Fantasy themed solo project ORCumentary has been slowly but surely growing his following over the past few years. The band, which is a solo project of Orc Adams, recently released the album Destroy the Dwarves via Orc Rock Records. The recording is an awesome mix of fantasy-themed death/industrial/heavy metal that fans of Tolkien will love!
What one piece of gear do you use to obtain your signature sound?
Adams: My Roland Juno GI. It’s a 66-key synth with over 1300 sounds built in.
What about it makes it so important to you?
Adams: It’s not just a great machine for live performance, it’s a songwriting machine (more on that later). It’s portable too, which I couldn’t say about its large and unwieldy predecessor. It’s easy to record demos on and there’s a plethora of sounds to choose from. Why Roland discontinued such a wonderful machine is beyond me.
How was this gear used during the recording of your latest album?
Adams: I did all of the recording and mixing directly on the Roland (including vocals; you can hook up a microphone to it too. I use a Shure SM7B). The only work that needed to be done on the tracks that isn’t done on the synth itself are the finishing touches like track trimming (which I do on Audacity) and mastering (which a friend of mine does for me).
What are the major pros and cons?
Adams: Pros: I’ve already said most of them, but in addition to all the praise I’ve given it thus far, it’s cost-effective. The synth cost $1,000 and I’ve used it to record two albums and an EP.
Cons: Doing final album recordings are extremely tedious, especially when there’s a deadline. The production quality is not on par with that of major studio releases. As much as I’d like that quality, I don’t have that kind of expendable income to dump into this. I think the audio quality is definitely good, though. If anything, it adds to what ORCumentary is, because the music itself is pretty raw and unpolished.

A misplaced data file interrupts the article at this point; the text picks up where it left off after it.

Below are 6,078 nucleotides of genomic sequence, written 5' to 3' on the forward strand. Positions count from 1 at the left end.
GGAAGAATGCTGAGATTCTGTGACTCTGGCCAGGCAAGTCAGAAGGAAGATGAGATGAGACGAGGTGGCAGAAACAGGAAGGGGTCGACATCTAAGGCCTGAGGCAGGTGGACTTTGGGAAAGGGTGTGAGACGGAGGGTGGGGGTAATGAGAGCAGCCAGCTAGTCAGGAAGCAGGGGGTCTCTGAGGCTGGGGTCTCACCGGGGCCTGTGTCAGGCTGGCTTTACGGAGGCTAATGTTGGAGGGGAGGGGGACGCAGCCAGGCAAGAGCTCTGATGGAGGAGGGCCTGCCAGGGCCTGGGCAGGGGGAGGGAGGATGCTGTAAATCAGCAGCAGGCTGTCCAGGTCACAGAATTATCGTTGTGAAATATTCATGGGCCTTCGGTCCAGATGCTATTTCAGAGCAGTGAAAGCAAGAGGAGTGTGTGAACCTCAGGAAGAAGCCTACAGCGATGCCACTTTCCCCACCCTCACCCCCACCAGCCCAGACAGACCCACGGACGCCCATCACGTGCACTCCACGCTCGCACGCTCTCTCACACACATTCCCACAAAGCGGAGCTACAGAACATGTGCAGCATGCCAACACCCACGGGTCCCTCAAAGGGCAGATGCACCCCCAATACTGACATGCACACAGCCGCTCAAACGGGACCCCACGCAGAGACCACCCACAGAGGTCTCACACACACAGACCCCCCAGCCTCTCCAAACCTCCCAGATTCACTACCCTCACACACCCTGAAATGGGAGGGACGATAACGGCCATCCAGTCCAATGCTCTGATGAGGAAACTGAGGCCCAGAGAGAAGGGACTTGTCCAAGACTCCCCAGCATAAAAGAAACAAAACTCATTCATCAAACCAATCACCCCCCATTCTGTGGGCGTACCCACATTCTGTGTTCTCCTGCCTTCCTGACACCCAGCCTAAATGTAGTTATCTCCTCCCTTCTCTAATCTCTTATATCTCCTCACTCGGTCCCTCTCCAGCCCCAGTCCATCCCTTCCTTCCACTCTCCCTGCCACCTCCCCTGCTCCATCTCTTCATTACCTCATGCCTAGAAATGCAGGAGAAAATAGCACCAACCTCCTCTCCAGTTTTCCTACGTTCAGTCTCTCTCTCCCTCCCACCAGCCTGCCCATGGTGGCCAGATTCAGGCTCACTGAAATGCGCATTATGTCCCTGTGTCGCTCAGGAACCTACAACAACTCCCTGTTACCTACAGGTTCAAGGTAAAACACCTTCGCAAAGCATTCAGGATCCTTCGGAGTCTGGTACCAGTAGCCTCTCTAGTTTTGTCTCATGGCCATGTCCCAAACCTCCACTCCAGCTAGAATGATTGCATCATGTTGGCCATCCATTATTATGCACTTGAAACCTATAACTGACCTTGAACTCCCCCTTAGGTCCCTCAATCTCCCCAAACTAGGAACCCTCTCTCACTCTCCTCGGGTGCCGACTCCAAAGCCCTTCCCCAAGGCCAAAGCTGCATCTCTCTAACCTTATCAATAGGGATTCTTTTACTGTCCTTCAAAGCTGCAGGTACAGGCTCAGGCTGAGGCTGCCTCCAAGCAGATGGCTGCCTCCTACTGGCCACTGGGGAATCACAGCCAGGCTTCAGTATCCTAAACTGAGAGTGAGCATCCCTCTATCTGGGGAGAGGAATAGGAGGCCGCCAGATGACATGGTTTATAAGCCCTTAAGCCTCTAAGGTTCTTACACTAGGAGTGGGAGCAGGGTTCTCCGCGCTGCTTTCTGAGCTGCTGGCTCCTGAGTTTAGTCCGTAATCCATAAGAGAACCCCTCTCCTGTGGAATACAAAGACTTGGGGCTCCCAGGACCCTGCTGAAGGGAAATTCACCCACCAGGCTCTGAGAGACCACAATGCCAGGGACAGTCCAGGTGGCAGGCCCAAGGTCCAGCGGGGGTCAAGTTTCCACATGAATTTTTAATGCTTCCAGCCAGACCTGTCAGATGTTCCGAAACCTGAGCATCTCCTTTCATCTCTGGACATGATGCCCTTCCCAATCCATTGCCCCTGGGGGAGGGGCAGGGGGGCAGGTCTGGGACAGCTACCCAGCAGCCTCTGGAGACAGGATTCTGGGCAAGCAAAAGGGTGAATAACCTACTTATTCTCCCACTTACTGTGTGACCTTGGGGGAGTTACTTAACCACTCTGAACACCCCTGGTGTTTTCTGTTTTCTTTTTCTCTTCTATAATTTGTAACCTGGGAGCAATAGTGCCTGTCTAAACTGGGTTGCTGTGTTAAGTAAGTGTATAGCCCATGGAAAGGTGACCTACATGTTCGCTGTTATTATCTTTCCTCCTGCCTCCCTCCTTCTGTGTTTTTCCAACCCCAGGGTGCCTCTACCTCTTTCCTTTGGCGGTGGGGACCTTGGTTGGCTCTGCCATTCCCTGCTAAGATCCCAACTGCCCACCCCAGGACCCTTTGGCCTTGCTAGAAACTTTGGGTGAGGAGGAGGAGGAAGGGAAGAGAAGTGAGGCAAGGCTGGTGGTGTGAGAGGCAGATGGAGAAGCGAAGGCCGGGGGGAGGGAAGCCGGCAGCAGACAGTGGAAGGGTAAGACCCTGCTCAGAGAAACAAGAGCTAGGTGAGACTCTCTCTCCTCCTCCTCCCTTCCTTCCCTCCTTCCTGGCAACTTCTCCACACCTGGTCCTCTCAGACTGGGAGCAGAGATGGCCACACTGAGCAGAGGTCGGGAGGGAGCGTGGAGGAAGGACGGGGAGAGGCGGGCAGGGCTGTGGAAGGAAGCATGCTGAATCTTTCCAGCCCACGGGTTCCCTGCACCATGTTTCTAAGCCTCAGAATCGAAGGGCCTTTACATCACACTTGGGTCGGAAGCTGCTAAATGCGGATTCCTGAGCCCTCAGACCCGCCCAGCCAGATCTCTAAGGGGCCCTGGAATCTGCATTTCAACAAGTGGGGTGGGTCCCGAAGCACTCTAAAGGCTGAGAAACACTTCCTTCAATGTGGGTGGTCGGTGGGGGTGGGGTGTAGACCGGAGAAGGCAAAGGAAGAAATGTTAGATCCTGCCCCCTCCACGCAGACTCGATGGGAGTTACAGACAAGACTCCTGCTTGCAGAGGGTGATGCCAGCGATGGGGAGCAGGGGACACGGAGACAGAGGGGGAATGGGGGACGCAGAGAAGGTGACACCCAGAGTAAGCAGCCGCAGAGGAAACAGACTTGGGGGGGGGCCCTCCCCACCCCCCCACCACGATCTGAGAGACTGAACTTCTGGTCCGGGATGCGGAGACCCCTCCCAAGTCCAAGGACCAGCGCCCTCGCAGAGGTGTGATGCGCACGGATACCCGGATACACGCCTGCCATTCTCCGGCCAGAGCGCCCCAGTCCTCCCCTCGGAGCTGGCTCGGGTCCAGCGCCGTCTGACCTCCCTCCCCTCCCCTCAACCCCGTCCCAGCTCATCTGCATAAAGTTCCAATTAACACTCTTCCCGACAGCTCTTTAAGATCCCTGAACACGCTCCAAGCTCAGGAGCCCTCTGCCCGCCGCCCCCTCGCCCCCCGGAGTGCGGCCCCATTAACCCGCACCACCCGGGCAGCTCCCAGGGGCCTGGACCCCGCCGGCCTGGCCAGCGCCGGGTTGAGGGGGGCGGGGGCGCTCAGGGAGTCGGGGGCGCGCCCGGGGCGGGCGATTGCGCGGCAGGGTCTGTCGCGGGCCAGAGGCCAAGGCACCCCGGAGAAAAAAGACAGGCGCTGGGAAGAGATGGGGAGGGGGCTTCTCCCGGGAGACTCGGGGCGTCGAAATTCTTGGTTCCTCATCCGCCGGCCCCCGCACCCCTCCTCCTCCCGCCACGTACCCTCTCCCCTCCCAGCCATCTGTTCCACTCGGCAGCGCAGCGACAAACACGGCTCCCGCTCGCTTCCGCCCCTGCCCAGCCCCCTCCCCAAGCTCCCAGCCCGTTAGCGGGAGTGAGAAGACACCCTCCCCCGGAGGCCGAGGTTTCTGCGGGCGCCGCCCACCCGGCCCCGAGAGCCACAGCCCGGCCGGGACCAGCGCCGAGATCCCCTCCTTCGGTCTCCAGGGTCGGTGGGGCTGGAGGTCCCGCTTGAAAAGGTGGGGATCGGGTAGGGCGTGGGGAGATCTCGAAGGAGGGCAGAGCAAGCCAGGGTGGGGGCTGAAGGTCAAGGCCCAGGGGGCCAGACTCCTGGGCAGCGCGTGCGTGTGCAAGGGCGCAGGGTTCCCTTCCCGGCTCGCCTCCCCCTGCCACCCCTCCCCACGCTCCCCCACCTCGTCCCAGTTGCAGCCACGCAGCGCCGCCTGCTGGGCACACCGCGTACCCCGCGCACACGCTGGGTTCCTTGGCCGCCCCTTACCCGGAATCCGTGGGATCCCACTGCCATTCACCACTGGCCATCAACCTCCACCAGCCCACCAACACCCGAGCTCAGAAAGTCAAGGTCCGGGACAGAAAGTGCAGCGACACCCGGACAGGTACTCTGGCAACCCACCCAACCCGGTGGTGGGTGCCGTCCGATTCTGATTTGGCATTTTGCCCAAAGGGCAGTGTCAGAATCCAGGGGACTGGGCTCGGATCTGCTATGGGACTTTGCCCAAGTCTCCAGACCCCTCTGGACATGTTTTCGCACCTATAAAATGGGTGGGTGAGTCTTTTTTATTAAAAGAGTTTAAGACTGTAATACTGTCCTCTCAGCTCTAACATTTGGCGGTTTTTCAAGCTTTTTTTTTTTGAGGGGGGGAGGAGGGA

How long have you had it and would you ever change it?
Adams:I’ve been using the GI for 4 years and the Shure SM7B for about 1 year I’m very happy with both pieces of equipment, but I am considering investing in actual software to make album recordings easier. We’ll see what happens when it’s time to record the next release.
Give us your best “gear goes wrong” story.
Adams: This was with my old keyboard, but I had a show roughly an hour from where I live and I forgot the USB stick that contained all my backing track data. It was also in a more rural area, so it took me forever to find a place that actually sold USB sticks. Luckily, I had saved some of my backing tracks to my email account. Once I got another USB stick, it was just a matter of finding someone at the venue who had a laptop that I could use for a few minutes. I lucked out in that respect too. Moral of the story: always have a backup plan.
Check out the song “Into Their Cavernous Hole We Plunge” here.